|Topic Review (Newest First)|
|12-14-2006 06:58 PM|
For your info... hope it helps.
|12-14-2006 05:32 PM|
"I doubt that boats are not covered due to a loophole. Searches of cars are covered by the fourth amendment, as are houses and apartments and mobile homes."
That changed in the early 70's. First a case went up to the US Supreme court about a searches, and it was ruled protected as part of your "effects", exactly the same way that one's carriage was protected in the 1770's.
Then a state came up with the concept that driving was a privilege, not a right, and that part of your licensing & registration can b a requirement that you consent to searches. USSC upheld the change, even though one might think it is illegal to require something like that.
That's the law and the theory that has been used to uphold it, ever since. Further, the federal government does NOT recognize vehicles as "homes" or "residences" in general. The IRS recognizes vehicles with certain equipment as homes, for the limited purpose of tax deductibility. But they still won't mail your returns to your boat, that's not sufficient. Nor do IRS rules bind anything else.
The laws, and how the courts have contorted them, are rarely what they seem. Unless you do your homework and look at their history...and how the latest judge weaseled past them.
|12-14-2006 05:22 PM|
|camaraderie||CD...ditto that! They are there when we need them...hope they get some new boats that work too!!|
|12-14-2006 03:39 PM|
Re: Coast Guard, I would guess the Navy can too (or other armed forces).
But I have to say something (and call me nieve) but I DO NOT HAVE A PROBLEM ANY TIME THEY WANT TO COME ABOARD!! Come on!! I will get you a coke, coffe, sit down and take a load off. For those who complain about a CG boarding, let's see you complain when they have to risk their lives to save your butt out at sea.
Nah. Come on aboard. I have nothing to hide. Don't open up the trash though. Those really are dirty diapers.
|12-14-2006 02:37 PM|
Originally Posted by sailingdog
|12-14-2006 02:15 PM|
|camaraderie||CD...coast guard can legally board USA vessels inside our outside of international waters for any reason. Can't board foreign vessels in international waters.|
|12-14-2006 01:56 PM|
|mikeedmo||In Florida search warrants are required to "legally" search for evidence within the scope of the warrant. Obviously law enforcement can abuse it's authority and search a car, boat, home but none of the evidence collected in the course of the illegal search is admissable in court. For non-judicial situations you're left to sue the agency for return of property. And never interfere with law enforcement regardless of whether you think the search is court ordered, you'll get arrested for a range of crimes and then there's that street justice you might experience before making it to jail.|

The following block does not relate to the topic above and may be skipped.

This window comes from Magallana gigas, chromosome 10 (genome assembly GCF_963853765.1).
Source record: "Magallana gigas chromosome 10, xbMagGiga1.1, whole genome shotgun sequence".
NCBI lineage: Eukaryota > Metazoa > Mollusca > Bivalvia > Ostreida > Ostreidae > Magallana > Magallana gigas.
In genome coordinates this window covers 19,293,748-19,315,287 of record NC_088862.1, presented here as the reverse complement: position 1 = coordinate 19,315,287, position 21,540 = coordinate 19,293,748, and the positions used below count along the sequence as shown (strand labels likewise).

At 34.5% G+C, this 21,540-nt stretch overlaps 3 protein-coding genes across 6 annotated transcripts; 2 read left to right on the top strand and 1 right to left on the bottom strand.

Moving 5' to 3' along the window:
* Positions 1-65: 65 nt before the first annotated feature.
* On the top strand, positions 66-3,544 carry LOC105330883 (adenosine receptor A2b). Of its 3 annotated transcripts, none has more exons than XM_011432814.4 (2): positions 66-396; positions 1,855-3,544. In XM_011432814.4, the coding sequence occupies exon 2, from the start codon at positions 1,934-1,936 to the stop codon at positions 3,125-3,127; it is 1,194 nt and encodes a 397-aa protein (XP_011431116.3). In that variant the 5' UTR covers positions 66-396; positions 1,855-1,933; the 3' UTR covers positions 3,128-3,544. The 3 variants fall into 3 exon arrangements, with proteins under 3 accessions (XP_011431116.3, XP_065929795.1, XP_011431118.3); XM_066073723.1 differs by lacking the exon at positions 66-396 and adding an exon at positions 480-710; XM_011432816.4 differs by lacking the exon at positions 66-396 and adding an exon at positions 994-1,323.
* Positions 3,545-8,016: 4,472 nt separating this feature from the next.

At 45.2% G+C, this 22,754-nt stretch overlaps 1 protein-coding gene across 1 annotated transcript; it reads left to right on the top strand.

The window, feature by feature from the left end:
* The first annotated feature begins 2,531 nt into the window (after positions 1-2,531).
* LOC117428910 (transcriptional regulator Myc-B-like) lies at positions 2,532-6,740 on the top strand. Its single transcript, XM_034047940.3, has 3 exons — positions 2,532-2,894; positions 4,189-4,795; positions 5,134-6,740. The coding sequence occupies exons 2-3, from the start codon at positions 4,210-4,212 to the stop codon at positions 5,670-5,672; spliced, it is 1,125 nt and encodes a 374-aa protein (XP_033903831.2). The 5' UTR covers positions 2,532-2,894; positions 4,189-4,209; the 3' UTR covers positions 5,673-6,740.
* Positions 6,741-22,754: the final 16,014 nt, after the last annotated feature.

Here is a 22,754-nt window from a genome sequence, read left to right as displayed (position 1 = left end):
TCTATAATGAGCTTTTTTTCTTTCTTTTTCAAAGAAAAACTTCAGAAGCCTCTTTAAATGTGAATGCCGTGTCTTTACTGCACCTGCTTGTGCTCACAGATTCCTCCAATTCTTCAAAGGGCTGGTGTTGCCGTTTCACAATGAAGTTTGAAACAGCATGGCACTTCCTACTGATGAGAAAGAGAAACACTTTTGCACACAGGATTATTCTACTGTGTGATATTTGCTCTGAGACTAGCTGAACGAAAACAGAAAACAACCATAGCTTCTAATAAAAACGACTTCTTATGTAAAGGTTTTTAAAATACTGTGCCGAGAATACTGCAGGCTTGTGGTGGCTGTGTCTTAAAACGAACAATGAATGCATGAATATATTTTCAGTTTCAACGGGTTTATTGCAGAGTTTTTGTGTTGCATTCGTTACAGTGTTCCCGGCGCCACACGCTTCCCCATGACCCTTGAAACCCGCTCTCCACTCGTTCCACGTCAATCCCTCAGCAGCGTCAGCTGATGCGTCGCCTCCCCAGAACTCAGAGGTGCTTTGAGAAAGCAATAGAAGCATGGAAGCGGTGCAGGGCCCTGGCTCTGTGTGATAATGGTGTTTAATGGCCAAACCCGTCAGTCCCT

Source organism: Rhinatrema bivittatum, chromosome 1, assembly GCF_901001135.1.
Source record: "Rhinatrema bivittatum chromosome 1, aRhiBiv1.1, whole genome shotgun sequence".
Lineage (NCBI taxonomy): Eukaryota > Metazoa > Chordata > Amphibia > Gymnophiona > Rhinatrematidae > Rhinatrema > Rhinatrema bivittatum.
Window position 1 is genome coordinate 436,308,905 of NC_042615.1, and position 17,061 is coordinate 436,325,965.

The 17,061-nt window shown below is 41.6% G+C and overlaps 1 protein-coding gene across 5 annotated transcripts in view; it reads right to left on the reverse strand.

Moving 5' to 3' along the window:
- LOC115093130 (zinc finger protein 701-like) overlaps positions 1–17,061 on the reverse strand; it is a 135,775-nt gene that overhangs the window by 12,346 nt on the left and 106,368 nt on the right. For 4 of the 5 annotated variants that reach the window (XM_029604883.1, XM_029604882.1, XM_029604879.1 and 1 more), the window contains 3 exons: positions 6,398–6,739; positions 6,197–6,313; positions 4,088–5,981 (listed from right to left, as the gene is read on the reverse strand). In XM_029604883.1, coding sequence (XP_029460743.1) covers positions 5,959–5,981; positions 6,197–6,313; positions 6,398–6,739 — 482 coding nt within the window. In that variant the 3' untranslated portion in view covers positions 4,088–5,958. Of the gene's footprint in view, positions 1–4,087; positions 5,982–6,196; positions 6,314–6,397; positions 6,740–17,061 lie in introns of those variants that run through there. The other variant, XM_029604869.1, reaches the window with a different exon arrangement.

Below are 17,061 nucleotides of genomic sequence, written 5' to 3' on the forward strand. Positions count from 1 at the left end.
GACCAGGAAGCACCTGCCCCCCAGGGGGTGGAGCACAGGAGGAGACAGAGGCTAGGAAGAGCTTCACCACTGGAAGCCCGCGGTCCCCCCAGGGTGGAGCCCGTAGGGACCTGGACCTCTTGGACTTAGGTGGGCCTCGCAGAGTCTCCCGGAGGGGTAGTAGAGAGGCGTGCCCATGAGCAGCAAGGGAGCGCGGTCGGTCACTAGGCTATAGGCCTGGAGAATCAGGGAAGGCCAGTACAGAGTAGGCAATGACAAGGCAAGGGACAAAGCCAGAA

|12-14-2006 12:29 PM|
This thread isn't about the government's power to search a boat. It's about the government's power to impound a boat. I know of no law that empowers the government to simply take your property away from you without having a legally sufficient reason for doing so, and without giving you due process of law (i.e., an opportunity to challenge the correctness of the government's action).
The original poster didn't tell us any of the facts surrounding the incident. Was his boat impounded because he left it unattended for months, and it was becoming a hazard to other boats or other property? Was it slowly taking on water and settling down on its lines, and perhaps creating a problem for the marina operator, who might have to raise it, clean up an environmental spill and dispose of it if it sank? Was it becoming a public nuisance? If that's true, then most would probably agree that someone ought to have a right to deal with it. But, if a sound boat in good repair that didn't present a risk to anyone was impounded without a legally sufficient reason, then the owner has every right to complain. It's too bad the original poster didn't tell us the facts. It might have been interesting.
If the government takes some action against you, such as searching or impounding your boat, it might be to your benefit to object to the action, verbally, but never, never use even the slightest force to resist or impede them in any way. The court might find that the government was wrong to impound your boat, but the same court might also incarcerate you for forcefully resisting the government. You're allowed to verbally object to what the government is doing, but you can't resist them with force.
|12-14-2006 11:53 AM|
|TrueBlue||Boaters in Narragansett Bay, or anywhere within the 3 mile offshore limit, can be boarded at anytime - without consent - by RI CRMC & DEM (Dept of Environmental Management) enforcement officers. Their just cause could simply be to inspect onboard marine toilet containment and disposal sytems for compliance with the no-discharge laws. If the boat owner refuses to comply, his boat could then be impounded.|
|12-14-2006 11:45 AM|
|Cruisingdad||I guess that was my understanding too, Cam. Difference being if you are out at sea beyond Line of Control. International Waters is totally different, I believe.|
|This thread has more than 10 replies. Click here to review the whole thread.|